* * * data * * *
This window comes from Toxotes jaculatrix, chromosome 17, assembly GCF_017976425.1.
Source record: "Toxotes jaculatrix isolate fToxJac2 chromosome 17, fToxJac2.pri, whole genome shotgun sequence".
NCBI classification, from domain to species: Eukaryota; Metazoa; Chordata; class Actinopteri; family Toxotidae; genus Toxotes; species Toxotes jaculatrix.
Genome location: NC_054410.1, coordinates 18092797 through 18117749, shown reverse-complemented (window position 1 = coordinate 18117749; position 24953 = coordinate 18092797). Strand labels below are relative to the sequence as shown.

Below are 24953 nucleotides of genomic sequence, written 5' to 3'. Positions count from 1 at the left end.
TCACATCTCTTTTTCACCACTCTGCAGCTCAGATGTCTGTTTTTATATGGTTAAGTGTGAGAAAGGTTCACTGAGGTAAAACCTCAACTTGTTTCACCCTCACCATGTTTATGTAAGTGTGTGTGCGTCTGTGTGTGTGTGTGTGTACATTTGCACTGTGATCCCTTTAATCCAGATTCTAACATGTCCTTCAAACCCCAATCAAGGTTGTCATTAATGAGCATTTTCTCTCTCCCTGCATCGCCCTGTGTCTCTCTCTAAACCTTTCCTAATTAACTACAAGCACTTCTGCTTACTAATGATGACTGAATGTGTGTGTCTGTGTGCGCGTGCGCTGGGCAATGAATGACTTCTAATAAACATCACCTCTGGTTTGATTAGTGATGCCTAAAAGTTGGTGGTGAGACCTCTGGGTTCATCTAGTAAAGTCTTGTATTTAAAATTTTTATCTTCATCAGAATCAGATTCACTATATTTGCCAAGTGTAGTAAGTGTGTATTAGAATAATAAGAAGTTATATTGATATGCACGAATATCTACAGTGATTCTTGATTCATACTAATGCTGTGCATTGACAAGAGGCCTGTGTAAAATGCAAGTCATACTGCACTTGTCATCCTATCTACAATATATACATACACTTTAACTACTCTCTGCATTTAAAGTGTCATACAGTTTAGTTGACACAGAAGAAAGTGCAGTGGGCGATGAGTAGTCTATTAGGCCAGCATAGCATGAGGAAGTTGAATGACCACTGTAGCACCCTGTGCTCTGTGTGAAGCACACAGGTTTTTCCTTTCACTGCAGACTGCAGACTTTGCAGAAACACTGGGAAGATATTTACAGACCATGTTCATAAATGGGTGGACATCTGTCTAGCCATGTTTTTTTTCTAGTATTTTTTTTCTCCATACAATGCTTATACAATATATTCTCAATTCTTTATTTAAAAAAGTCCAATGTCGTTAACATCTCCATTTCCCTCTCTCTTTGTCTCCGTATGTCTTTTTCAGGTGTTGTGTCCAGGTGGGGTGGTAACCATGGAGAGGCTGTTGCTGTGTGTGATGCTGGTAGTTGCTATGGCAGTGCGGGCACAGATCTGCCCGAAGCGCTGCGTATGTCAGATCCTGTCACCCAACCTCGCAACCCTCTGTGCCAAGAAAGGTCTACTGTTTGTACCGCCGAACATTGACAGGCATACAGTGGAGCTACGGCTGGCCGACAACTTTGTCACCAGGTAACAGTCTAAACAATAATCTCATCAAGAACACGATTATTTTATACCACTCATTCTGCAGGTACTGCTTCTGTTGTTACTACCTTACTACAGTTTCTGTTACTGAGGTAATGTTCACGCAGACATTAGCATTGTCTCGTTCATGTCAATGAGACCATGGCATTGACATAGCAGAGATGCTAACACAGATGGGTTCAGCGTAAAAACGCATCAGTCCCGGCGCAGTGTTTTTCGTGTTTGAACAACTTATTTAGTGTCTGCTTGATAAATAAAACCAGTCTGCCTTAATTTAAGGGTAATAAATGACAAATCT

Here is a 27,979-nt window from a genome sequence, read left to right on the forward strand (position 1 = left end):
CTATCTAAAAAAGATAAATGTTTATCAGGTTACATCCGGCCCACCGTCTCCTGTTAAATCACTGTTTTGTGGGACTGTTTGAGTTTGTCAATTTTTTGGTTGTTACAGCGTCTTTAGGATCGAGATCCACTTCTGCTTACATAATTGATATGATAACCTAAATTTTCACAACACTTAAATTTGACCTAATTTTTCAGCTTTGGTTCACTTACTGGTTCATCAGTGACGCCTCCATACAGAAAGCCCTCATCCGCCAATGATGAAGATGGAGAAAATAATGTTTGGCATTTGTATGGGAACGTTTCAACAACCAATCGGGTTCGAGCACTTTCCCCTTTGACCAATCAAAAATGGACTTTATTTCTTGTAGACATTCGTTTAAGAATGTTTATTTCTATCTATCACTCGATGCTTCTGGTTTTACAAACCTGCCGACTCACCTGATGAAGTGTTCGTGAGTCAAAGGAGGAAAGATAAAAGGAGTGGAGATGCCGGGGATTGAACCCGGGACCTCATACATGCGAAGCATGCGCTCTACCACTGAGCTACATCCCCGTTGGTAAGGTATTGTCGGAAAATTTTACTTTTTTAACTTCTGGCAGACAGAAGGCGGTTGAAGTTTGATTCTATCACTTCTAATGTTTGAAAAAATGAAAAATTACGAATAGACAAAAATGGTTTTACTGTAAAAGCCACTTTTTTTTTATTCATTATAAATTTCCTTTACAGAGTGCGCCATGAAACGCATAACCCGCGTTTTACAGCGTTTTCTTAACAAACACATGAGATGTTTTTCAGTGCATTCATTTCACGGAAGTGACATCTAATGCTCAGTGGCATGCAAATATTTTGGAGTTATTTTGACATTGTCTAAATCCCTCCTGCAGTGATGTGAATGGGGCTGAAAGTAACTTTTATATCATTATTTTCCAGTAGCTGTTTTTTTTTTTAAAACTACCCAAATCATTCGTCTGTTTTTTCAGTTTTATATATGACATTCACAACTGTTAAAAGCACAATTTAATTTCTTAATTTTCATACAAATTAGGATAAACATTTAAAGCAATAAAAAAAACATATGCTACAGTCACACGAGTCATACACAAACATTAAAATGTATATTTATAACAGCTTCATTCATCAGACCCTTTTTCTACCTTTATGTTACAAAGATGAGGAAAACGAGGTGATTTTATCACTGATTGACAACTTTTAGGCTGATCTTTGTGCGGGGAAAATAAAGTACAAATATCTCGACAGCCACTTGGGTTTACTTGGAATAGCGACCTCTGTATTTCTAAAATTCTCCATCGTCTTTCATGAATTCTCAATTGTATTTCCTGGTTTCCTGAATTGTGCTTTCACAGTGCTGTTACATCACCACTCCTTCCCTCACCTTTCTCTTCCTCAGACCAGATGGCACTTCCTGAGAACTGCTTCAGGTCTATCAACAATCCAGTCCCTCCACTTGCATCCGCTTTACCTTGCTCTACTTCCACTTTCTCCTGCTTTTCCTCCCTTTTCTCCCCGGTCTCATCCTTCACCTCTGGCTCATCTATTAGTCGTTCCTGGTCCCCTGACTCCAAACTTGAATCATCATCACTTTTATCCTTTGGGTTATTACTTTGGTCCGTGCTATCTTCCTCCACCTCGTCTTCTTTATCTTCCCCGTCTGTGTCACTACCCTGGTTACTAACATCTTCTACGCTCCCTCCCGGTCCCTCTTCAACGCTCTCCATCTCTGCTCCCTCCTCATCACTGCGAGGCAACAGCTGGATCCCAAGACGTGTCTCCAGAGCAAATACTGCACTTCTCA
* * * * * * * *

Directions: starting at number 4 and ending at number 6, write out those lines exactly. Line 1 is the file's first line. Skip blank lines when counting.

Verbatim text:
Genome location: NC_054410.1, coordinates 18092797 through 18117749, shown reverse-complemented (window position 1 = coordinate 18117749; position 24953 = coordinate 18092797). Strand labels below are relative to the sequence as shown.

Below are 24953 nucleotides of genomic sequence, written 5' to 3'. Positions count from 1 at the left end.
TCACATCTCTTTTTCACCACTCTGCAGCTCAGATGTCTGTTTTTATATGGTTAAGTGTGAGAAAGGTTCACTGAGGTAAAACCTCAACTTGTTTCACCCTCACCATGTTTATGTAAGTGTGTGTGCGTCTGTGTGTGTGTGTGTGTACATTTGCACTGTGATCCCTTTAATCCAGATTCTAACATGTCCTTCAAACCCCAATCAAGGTTGTCATTAATGAGCATTTTCTCTCTCCCTGCATCGCCCTGTGTCTCTCTCTAAACCTTTCCTAATTAACTACAAGCACTTCTGCTTACTAATGATGACTGAATGTGTGTGTCTGTGTGCGCGTGCGCTGGGCAATGAATGACTTCTAATAAACATCACCTCTGGTTTGATTAGTGATGCCTAAAAGTTGGTGGTGAGACCTCTGGGTTCATCTAGTAAAGTCTTGTATTTAAAATTTTTATCTTCATCAGAATCAGATTCACTATATTTGCCAAGTGTAGTAAGTGTGTATTAGAATAATAAGAAGTTATATTGATATGCACGAATATCTACAGTGATTCTTGATTCATACTAATGCTGTGCATTGACAAGAGGCCTGTGTAAAATGCAAGTCATACTGCACTTGTCATCCTATCTACAATATATACATACACTTTAACTACTCTCTGCATTTAAAGTGTCATACAGTTTAGTTGACACAGAAGAAAGTGCAGTGGGCGATGAGTAGTCTATTAGGCCAGCATAGCATGAGGAAGTTGAATGACCACTGTAGCACCCTGTGCTCTGTGTGAAGCACACAGGTTTTTCCTTTCACTGCAGACTGCAGACTTTGCAGAAACACTGGGAAGATATTTACAGACCATGTTCATAAATGGGTGGACATCTGTCTAGCCATGTTTTTTTTCTAGTATTTTTTTTCTCCATACAATGCTTATACAATATATTCTCAATTCTTTATTTAAAAAAGTCCAATGTCGTTAACATCTCCATTTCCCTCTCTCTTTGTCTCCGTATGTCTTTTTCAGGTGTTGTGTCCAGGTGGGGTGGTAACCATGGAGAGGCTGTTGCTGTGTGTGATGCTGGTAGTTGCTATGGCAGTGCGGGCACAGATCTGCCCGAAGCGCTGCGTATGTCAGATCCTGTCACCCAACCTCGCAACCCTCTGTGCCAAGAAAGGTCTACTGTTTGTACCGCCGAACATTGACAGGCATACAGTGGAGCTACGGCTGGCCGACAACTTTGTCACCAGGTAACAGTCTAAACAATAATCTCATCAAGAACACGATTATTTTATACCACTCATTCTGCAGGTACTGCTTCTGTTGTTACTACCTTACTACAGTTTCTGTTACTGAGGTAATGTTCACGCAGACATTAGCATTGTCTCGTTCATGTCAATGAGACCATGGCATTGACATAGCAGAGATGCTAACACAGATGGGTTCAGCGTAAAAACGCATCAGTCCCGGCGCAGTGTTTTTCGTGTTTGAACAACTTATTTAGTGTCTGCTTGATAAATAAAACCAGTCTGCCTTAATTTAAGGGTAATAAATGACAAATCT